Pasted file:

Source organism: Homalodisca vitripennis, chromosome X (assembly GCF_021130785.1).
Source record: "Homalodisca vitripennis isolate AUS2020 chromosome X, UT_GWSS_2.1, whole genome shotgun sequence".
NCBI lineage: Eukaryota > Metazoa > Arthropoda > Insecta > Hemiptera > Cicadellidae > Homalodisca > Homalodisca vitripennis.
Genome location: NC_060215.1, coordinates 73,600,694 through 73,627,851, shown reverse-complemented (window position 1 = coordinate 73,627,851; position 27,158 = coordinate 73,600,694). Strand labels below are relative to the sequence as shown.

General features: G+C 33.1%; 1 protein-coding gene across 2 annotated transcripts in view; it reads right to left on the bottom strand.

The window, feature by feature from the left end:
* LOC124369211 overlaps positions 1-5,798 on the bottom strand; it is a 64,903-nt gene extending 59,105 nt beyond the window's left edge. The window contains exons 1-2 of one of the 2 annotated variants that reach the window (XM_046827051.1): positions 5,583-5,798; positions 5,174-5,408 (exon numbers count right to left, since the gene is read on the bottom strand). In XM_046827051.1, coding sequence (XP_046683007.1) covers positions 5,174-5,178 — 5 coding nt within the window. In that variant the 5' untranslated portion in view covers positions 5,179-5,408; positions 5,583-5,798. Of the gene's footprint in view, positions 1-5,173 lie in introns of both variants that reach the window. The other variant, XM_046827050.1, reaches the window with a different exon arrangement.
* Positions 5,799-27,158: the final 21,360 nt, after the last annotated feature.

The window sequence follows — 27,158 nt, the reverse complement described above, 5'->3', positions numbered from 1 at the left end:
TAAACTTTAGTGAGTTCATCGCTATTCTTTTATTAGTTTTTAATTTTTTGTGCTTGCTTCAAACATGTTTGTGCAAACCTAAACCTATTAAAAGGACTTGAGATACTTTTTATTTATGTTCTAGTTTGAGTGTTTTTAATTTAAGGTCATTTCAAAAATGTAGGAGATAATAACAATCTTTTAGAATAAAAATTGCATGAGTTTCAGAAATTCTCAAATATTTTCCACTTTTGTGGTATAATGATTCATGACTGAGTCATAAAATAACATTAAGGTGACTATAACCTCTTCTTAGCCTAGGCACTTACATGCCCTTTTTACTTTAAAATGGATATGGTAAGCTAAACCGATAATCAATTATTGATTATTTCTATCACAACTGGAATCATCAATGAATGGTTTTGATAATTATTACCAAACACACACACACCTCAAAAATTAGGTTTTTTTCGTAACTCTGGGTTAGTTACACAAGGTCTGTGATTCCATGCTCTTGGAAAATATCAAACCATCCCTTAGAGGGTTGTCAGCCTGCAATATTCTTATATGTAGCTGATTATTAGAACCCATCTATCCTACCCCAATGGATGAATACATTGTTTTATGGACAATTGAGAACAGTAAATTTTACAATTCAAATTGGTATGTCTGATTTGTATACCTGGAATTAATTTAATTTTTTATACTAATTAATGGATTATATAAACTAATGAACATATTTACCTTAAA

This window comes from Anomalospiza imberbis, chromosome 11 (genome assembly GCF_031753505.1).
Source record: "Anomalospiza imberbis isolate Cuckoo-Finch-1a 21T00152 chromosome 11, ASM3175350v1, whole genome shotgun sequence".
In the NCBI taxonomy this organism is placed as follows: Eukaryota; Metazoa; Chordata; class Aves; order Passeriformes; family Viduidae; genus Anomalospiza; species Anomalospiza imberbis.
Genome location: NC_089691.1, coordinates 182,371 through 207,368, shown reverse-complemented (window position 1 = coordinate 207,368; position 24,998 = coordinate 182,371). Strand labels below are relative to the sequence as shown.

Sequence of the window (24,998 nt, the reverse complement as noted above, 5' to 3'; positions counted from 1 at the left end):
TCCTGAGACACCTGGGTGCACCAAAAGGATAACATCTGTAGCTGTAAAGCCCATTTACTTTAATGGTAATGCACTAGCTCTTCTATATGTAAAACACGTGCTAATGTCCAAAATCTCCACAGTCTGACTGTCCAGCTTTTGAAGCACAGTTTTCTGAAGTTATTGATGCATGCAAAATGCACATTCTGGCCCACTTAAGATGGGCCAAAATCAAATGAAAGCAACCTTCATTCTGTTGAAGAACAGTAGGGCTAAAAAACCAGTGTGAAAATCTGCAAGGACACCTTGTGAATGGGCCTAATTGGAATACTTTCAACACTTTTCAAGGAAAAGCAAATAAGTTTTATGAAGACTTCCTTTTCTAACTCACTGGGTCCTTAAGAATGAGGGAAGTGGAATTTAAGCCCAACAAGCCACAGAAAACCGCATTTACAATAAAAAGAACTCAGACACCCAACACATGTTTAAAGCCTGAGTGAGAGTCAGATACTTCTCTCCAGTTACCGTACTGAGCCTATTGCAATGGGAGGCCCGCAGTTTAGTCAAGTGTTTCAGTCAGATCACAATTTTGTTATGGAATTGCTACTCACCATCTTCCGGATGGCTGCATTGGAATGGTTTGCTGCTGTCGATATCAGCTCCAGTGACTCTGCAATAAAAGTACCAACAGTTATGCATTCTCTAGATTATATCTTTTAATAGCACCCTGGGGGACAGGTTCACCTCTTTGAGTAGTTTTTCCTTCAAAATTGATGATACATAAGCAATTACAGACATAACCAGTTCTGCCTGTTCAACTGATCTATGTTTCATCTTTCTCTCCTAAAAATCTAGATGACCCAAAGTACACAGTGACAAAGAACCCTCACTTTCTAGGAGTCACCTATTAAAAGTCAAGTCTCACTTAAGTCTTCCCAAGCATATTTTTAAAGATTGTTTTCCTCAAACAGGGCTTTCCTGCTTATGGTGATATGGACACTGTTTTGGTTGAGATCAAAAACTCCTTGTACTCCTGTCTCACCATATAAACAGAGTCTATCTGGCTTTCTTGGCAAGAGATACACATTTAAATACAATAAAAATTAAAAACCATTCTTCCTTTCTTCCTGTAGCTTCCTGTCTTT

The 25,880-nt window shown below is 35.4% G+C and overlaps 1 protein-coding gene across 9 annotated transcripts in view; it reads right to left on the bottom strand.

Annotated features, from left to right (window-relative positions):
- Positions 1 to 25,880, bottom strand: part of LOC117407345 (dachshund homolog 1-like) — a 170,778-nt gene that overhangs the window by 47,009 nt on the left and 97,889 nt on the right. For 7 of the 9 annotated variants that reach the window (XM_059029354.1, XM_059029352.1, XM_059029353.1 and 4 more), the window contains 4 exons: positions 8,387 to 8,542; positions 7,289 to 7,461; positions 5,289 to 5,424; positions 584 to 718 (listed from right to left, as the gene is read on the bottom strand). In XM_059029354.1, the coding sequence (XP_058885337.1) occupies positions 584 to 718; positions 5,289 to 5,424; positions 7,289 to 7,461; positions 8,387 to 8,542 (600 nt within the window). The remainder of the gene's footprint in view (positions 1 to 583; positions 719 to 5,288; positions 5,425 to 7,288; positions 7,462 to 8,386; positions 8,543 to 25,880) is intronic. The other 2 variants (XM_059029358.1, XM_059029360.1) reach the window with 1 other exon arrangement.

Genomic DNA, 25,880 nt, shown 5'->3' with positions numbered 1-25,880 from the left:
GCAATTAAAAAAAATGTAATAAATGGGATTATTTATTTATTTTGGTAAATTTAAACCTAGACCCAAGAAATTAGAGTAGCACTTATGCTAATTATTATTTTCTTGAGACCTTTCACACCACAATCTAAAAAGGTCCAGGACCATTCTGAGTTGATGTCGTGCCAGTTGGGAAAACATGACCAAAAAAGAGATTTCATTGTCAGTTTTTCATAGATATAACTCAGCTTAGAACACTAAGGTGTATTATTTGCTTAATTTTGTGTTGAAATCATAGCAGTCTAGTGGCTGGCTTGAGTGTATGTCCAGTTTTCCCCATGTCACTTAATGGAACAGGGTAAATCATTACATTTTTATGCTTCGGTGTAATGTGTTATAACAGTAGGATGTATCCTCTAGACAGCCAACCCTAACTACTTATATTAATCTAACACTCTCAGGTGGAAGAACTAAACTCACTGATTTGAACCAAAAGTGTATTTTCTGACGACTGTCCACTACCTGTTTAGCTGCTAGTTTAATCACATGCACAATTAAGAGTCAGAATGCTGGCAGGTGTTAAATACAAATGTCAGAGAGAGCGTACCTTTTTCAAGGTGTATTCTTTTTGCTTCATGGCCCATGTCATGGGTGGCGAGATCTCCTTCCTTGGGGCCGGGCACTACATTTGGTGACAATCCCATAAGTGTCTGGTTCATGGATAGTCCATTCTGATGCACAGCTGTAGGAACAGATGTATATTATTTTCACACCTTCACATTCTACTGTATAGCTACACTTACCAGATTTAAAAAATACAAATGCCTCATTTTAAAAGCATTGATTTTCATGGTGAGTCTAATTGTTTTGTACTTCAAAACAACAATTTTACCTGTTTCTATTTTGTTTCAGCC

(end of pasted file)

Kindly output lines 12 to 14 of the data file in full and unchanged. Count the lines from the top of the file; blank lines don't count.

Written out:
Source record: "Anomalospiza imberbis isolate Cuckoo-Finch-1a 21T00152 chromosome 11, ASM3175350v1, whole genome shotgun sequence".
In the NCBI taxonomy this organism is placed as follows: Eukaryota; Metazoa; Chordata; class Aves; order Passeriformes; family Viduidae; genus Anomalospiza; species Anomalospiza imberbis.
Genome location: NC_089691.1, coordinates 182,371 through 207,368, shown reverse-complemented (window position 1 = coordinate 207,368; position 24,998 = coordinate 182,371). Strand labels below are relative to the sequence as shown.